Flying the Union Jack

Government buildings to fly union jack continuously under new rules.

In recent times, ministers have been quietly installing the British flag as a Zoom backdrop in their offices. Indeed, in the last two years, government departments have spent £163,000 ($226,000) on flags. Now, the Culture Secretary wants the Union Jack to be flown on all government buildings all the time.


The union flag should be flown from all UK government buildings every day and councils will be urged to do the same from their premises, ministers have announced. The flag is currently raised on government buildings on only about 20 “designated days” a year, covering national saints’ days across the UK nations and a selection of royal occasions, primarily the birthdays of senior family members.


Earlier this year, the Department for Digital, Culture, Media and Sport released new guidance stating that the union jack should be flown every day, apart from times when a single flagpole is otherwise occupied, whether by another UK flag or flags to mark particular events.


The flag will act as “a proud reminder of our history and the ties that bind us”, the culture secretary, Oliver Dowden, said.


The press release announcing the change stresses the more ubiquitous role of national flags in other countries, notably the US, but the timing of the move appears part of ongoing government efforts to associate itself with a more overt union-based nationalism under Boris Johnson.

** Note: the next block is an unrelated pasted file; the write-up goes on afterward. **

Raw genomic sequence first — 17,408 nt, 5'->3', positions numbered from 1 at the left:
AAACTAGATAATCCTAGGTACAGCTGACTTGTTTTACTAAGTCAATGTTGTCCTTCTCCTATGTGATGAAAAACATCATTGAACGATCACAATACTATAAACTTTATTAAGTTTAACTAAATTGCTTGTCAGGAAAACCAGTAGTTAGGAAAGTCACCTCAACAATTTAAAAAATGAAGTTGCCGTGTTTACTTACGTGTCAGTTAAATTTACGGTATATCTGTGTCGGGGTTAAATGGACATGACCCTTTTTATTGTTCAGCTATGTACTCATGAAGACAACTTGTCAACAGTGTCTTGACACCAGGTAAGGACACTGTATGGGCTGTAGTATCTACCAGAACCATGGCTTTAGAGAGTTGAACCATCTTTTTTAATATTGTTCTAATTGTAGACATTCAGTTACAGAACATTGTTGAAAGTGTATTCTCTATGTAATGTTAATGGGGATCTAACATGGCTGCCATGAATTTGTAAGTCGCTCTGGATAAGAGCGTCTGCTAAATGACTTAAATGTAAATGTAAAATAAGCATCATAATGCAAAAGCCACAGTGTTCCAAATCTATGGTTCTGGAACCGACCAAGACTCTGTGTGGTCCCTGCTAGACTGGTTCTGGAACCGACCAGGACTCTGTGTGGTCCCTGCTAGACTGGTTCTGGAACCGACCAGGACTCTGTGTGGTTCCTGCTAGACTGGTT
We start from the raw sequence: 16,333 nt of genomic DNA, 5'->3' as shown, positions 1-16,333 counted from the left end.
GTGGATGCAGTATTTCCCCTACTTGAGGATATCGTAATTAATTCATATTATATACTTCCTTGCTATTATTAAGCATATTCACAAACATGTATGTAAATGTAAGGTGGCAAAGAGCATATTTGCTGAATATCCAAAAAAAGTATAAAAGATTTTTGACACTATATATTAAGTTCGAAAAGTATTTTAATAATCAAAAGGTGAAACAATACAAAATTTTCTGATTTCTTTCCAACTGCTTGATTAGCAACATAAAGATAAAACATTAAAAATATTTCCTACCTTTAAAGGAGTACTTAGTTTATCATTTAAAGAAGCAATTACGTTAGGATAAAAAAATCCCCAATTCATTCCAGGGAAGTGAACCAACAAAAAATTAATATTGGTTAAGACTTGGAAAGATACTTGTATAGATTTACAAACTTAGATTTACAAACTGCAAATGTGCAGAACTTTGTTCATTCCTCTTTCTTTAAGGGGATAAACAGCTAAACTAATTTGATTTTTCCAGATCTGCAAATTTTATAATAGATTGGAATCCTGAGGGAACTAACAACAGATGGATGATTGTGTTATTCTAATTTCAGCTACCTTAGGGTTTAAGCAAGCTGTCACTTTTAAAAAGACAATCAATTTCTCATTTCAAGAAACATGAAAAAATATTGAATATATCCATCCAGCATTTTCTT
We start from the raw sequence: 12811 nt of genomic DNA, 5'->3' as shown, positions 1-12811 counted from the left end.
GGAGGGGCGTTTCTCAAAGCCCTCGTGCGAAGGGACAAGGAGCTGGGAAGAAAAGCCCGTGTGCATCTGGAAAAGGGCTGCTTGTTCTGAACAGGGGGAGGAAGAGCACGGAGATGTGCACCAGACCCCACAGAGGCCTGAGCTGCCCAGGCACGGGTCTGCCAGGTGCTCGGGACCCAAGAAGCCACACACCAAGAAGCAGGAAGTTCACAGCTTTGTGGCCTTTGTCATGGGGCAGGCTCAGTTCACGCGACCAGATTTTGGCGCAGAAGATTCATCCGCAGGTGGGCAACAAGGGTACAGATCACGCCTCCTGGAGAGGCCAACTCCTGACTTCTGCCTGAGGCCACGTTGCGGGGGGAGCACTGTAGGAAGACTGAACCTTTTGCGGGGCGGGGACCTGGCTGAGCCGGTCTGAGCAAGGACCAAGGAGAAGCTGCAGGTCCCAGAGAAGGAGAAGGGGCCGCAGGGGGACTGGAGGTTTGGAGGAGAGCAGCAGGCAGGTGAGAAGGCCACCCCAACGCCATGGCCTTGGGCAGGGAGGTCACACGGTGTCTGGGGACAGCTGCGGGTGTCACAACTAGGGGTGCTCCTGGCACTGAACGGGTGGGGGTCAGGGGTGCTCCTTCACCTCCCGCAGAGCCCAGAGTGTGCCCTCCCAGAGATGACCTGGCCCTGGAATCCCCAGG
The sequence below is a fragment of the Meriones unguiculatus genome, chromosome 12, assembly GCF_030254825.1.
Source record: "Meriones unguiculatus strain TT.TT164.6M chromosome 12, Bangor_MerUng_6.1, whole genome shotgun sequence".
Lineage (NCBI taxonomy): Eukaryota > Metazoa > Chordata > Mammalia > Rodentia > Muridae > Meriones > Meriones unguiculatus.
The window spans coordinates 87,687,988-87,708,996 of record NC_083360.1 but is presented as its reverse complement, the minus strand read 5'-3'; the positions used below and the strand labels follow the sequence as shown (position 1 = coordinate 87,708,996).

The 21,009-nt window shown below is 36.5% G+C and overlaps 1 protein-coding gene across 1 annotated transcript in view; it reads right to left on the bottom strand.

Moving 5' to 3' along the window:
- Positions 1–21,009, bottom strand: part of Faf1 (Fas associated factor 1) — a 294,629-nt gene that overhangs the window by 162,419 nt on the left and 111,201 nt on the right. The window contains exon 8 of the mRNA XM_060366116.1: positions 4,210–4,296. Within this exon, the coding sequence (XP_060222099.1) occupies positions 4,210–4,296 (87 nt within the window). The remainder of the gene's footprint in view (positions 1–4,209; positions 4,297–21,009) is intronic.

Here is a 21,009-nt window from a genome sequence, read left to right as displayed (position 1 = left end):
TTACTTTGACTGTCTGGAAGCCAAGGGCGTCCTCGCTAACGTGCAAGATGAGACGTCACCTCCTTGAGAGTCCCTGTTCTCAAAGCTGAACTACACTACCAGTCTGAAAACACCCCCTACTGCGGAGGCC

The increasing fondness of ministers to ensure that a union flag is part of their home or office backdrop for TV interviews turned into a mini-row in March when the BBC Breakfast presenters Charlie Stayt and Naga Munchetty were chastised for gently teasing the communities secretary, Robert Jenrick, about his carefully positioned flag.


Grant Shapps has a little plastic replica one on his bookshelf, while the former Health Secretary, Matt Hancock, paired his with a Damien Hirst picture of the Queen.


The regulation in England that allowed the EU flag to be flown on public buildings without planning permission has also been abolished. In its place, such approval will be granted for NHS-related flags.


The union flag has traditionally played a less prominent role in UK-wide politics, but it has seemingly become a key area of concern in recent months for some Conservative MPs and ministers.

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